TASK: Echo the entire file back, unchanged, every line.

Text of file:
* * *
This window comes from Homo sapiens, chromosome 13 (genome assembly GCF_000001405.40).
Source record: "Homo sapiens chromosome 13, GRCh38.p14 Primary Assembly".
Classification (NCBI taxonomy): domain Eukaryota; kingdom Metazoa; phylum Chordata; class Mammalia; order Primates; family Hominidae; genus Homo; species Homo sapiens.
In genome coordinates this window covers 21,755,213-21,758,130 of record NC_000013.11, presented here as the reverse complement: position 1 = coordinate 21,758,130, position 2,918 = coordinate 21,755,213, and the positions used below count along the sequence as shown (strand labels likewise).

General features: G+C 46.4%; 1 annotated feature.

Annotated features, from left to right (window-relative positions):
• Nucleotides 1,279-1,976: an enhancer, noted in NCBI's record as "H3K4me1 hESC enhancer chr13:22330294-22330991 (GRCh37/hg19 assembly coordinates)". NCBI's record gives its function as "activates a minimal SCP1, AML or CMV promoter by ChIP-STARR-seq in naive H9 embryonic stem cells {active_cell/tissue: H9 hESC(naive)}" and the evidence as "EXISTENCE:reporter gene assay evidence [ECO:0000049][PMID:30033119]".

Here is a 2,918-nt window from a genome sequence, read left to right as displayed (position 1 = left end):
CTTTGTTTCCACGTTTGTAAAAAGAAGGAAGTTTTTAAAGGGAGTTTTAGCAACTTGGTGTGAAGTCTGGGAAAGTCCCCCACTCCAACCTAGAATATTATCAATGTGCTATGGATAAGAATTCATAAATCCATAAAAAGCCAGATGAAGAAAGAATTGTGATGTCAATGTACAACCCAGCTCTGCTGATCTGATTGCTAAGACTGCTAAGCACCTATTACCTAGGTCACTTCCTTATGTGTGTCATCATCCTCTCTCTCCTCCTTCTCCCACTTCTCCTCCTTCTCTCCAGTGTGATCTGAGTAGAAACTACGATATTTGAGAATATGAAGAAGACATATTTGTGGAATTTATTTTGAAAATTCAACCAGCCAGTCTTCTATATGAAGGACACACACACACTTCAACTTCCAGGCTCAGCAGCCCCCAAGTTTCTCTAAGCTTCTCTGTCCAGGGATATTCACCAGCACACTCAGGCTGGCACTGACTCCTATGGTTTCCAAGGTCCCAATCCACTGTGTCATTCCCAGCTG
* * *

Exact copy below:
This window comes from Homo sapiens, chromosome 13 (genome assembly GCF_000001405.40).
Source record: "Homo sapiens chromosome 13, GRCh38.p14 Primary Assembly".
Classification (NCBI taxonomy): domain Eukaryota; kingdom Metazoa; phylum Chordata; class Mammalia; order Primates; family Hominidae; genus Homo; species Homo sapiens.
In genome coordinates this window covers 21,755,213-21,758,130 of record NC_000013.11, presented here as the reverse complement: position 1 = coordinate 21,758,130, position 2,918 = coordinate 21,755,213, and the positions used below count along the sequence as shown (strand labels likewise).

General features: G+C 46.4%; 1 annotated feature.

Annotated features, from left to right (window-relative positions):
• Nucleotides 1,279-1,976: an enhancer, noted in NCBI's record as "H3K4me1 hESC enhancer chr13:22330294-22330991 (GRCh37/hg19 assembly coordinates)". NCBI's record gives its function as "activates a minimal SCP1, AML or CMV promoter by ChIP-STARR-seq in naive H9 embryonic stem cells {active_cell/tissue: H9 hESC(naive)}" and the evidence as "EXISTENCE:reporter gene assay evidence [ECO:0000049][PMID:30033119]".

Here is a 2,918-nt window from a genome sequence, read left to right as displayed (position 1 = left end):
CTTTGTTTCCACGTTTGTAAAAAGAAGGAAGTTTTTAAAGGGAGTTTTAGCAACTTGGTGTGAAGTCTGGGAAAGTCCCCCACTCCAACCTAGAATATTATCAATGTGCTATGGATAAGAATTCATAAATCCATAAAAAGCCAGATGAAGAAAGAATTGTGATGTCAATGTACAACCCAGCTCTGCTGATCTGATTGCTAAGACTGCTAAGCACCTATTACCTAGGTCACTTCCTTATGTGTGTCATCATCCTCTCTCTCCTCCTTCTCCCACTTCTCCTCCTTCTCTCCAGTGTGATCTGAGTAGAAACTACGATATTTGAGAATATGAAGAAGACATATTTGTGGAATTTATTTTGAAAATTCAACCAGCCAGTCTTCTATATGAAGGACACACACACACTTCAACTTCCAGGCTCAGCAGCCCCCAAGTTTCTCTAAGCTTCTCTGTCCAGGGATATTCACCAGCACACTCAGGCTGGCACTGACTCCTATGGTTTCCAAGGTCCCAATCCACTGTGTCATTCCCAGCTG